He is considered one of the most important Latin American classical composers. Ginastera grouped his music into three periods: "Objective Nationalism" — , "Subjective Nationalism" — , and "Neo-Expressionism" — Among other distinguishing features, these periods vary in their use of traditional Argentine musical elements. His Objective Nationalistic works often integrate Argentine folk themes in a straightforward fashion, while works in the later periods incorporate traditional elements in increasingly abstracted forms. In , when they were recording the album, Keith Emerson met with Ginastera at his home in Switzerland and played a recording of his arrangement for him. Ginastera is reported to have said, "Diabolical!
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The reason is as simple as it is strange: the left hand plays only black notes, while the right plays only white notes. Despite the seemingly unavoidable cacophony of that arrangement, Ginastera manages to frame a simple and charming melody through the use of rhythm and texture.
Danza de la moza donosa, Op. A piquant melody meanders its way through the first section, constantly creating and releasing tension through the use of chromatic inflections. The second section introduces a new melody, more assured of itself than the first. The harmonisation of this section is based on the intervals of the fourth and fifth, which give the music a feeling of expansiveness. This sound, which Ginastera uses frequently, reflects the vastness of the Argentine pampas grasslands.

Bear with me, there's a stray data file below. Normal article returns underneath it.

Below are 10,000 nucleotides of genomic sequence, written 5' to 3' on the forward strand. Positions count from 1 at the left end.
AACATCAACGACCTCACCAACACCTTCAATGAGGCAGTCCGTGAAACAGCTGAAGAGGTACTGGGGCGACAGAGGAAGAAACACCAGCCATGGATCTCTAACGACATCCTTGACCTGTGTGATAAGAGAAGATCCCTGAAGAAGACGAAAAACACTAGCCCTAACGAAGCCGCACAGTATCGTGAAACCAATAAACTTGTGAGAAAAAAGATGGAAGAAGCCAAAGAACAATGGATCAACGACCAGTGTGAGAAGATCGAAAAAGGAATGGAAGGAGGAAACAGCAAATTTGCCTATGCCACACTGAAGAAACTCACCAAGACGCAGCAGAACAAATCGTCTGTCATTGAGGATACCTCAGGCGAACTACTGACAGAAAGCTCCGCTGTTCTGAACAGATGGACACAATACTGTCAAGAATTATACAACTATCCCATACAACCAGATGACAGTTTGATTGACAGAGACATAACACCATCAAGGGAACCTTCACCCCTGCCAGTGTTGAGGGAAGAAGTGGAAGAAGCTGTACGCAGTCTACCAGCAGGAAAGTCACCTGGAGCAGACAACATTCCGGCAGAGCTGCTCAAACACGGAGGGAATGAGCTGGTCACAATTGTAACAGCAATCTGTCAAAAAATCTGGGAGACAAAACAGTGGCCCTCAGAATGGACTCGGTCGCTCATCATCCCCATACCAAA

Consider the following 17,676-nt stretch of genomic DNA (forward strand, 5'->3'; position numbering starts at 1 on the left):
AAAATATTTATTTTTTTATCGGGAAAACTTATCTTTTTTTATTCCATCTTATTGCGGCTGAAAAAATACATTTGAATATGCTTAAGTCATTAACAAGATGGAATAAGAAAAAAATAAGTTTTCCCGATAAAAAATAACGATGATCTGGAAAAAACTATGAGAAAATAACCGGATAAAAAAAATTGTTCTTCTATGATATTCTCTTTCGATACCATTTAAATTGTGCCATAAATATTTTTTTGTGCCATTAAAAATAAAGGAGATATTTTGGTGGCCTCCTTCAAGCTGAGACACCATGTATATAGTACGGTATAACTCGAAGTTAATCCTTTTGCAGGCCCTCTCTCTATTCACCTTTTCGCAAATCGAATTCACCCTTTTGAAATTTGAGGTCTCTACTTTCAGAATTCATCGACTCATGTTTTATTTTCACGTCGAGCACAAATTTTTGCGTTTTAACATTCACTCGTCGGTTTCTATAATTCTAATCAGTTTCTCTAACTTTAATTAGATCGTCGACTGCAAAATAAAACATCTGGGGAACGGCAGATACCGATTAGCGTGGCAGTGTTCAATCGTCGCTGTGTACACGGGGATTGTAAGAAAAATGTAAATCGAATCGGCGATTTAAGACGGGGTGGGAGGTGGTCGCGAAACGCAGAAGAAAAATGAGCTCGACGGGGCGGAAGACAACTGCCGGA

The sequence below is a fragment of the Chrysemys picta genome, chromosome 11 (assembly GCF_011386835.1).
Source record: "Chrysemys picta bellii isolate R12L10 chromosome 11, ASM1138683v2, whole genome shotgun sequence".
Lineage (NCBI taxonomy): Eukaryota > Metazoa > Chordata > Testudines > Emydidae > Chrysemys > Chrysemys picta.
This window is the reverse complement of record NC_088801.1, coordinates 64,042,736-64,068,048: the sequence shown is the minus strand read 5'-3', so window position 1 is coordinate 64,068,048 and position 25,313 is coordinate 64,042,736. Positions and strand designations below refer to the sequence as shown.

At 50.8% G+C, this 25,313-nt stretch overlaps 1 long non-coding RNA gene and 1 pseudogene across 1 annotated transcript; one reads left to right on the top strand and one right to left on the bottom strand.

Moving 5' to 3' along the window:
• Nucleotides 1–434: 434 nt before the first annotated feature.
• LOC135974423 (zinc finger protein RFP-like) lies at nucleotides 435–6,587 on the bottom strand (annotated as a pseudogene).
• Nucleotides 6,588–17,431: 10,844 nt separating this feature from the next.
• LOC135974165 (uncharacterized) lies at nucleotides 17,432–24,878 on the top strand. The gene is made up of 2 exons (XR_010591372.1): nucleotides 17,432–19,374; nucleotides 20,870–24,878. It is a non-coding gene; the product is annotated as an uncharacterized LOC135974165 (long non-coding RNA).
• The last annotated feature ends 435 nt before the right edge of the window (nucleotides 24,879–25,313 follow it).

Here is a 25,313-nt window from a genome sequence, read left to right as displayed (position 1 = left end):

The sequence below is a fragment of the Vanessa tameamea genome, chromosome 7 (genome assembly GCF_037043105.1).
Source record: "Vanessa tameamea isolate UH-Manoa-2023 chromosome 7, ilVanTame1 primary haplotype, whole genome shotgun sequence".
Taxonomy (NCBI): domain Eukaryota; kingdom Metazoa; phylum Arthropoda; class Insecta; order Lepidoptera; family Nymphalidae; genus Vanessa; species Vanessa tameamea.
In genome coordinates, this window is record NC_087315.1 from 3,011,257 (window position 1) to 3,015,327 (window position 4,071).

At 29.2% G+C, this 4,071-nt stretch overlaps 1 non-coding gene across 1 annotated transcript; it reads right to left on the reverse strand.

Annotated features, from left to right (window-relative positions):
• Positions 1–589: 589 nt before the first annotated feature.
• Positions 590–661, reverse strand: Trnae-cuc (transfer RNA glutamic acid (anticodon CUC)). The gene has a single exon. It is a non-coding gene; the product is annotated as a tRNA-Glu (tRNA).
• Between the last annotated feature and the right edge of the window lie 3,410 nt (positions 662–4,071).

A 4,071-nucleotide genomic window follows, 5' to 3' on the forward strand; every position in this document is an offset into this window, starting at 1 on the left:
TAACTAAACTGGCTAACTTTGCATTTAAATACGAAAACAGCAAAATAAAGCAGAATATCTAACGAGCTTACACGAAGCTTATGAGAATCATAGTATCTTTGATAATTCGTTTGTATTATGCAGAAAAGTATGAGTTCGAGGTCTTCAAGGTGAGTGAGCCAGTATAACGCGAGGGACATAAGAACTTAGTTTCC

The final section returns to the opening melody, but with a richer harmonisation based on thirds. Unexpectedly, the piece ends with an atonal chord, instead of the tonic key, giving a feeling of uncertainty rather than conclusion. Danza del gaucho matrero, Op. Ginastera makes use of gratuitous dissonance in this piece, opening it with a tone ostinato and frequently using minor seconds to harmonize otherwise simple melodies. The jubilant sound of the C section is achieved by harmonising every single melody note with a major chord, even if they are totally foreign to the tonic key.
The D section, by contrast, does not use a single accidental; here, jubilance is expressed through the use of brisk tempo , strong rhythm , fortissimo, and a simple, majestic chord progression. As might be expected from the savageness of the rest of the piece, the coda is anything but subtle: ffff dynamics and a tremendous glissando bring the dance to a close.
Danzas argentinas, 3 pieces for piano, Op. 2
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